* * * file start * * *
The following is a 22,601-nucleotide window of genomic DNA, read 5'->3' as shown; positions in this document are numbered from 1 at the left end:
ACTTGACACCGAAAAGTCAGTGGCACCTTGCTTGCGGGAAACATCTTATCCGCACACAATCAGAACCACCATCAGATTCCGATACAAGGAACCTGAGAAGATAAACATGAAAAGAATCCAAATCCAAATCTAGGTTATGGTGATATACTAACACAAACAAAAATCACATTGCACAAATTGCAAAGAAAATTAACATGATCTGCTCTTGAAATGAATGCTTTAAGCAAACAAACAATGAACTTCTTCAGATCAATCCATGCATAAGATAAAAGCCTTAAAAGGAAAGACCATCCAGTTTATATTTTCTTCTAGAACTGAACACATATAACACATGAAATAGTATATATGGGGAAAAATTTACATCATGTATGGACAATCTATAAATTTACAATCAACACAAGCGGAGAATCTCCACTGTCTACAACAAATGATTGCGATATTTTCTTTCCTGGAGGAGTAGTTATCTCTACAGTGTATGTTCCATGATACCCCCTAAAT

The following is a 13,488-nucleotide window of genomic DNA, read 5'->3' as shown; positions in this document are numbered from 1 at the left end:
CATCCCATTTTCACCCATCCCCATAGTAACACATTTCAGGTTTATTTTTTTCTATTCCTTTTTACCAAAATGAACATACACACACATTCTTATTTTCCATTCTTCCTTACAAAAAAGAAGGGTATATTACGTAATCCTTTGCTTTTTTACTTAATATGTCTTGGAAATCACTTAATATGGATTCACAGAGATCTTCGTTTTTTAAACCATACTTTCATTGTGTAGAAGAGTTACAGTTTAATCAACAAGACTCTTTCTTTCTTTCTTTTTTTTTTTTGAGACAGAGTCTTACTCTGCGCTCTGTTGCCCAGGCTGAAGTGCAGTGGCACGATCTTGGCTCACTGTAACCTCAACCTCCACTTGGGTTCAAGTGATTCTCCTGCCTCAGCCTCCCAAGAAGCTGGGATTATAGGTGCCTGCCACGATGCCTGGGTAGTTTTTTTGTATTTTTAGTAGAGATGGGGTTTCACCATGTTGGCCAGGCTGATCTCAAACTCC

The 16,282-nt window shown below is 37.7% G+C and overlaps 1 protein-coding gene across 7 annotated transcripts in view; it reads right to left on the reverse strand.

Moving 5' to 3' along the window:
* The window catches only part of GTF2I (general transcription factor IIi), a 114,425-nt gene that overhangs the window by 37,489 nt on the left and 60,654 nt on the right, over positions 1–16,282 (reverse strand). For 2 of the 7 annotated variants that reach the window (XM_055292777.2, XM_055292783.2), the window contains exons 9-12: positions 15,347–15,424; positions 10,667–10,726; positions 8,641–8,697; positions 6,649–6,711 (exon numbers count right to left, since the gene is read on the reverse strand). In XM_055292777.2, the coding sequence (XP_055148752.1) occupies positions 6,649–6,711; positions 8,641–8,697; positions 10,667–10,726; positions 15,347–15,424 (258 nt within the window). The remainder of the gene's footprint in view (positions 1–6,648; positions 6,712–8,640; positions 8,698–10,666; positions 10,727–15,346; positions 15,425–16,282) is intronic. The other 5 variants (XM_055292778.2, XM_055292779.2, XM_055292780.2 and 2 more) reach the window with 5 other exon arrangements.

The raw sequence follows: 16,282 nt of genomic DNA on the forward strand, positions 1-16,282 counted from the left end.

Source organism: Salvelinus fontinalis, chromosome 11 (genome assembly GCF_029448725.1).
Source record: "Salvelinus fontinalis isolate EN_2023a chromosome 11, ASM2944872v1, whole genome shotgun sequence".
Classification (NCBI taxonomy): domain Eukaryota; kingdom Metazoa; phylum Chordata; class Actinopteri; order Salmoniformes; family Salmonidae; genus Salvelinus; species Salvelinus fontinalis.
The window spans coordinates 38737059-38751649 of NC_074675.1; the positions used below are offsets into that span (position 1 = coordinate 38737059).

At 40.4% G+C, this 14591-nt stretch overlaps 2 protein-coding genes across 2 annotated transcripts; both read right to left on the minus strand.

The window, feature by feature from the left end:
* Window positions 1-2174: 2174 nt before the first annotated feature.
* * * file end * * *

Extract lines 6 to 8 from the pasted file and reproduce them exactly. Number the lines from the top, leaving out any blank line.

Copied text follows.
Moving 5' to 3' along the window:
* The window catches only part of GTF2I (general transcription factor IIi), a 114,425-nt gene that overhangs the window by 37,489 nt on the left and 60,654 nt on the right, over positions 1–16,282 (reverse strand). For 2 of the 7 annotated variants that reach the window (XM_055292777.2, XM_055292783.2), the window contains exons 9-12: positions 15,347–15,424; positions 10,667–10,726; positions 8,641–8,697; positions 6,649–6,711 (exon numbers count right to left, since the gene is read on the reverse strand). In XM_055292777.2, the coding sequence (XP_055148752.1) occupies positions 6,649–6,711; positions 8,641–8,697; positions 10,667–10,726; positions 15,347–15,424 (258 nt within the window). The remainder of the gene's footprint in view (positions 1–6,648; positions 6,712–8,640; positions 8,698–10,666; positions 10,727–15,346; positions 15,425–16,282) is intronic. The other 5 variants (XM_055292778.2, XM_055292779.2, XM_055292780.2 and 2 more) reach the window with 5 other exon arrangements.

The raw sequence follows: 16,282 nt of genomic DNA on the forward strand, positions 1-16,282 counted from the left end.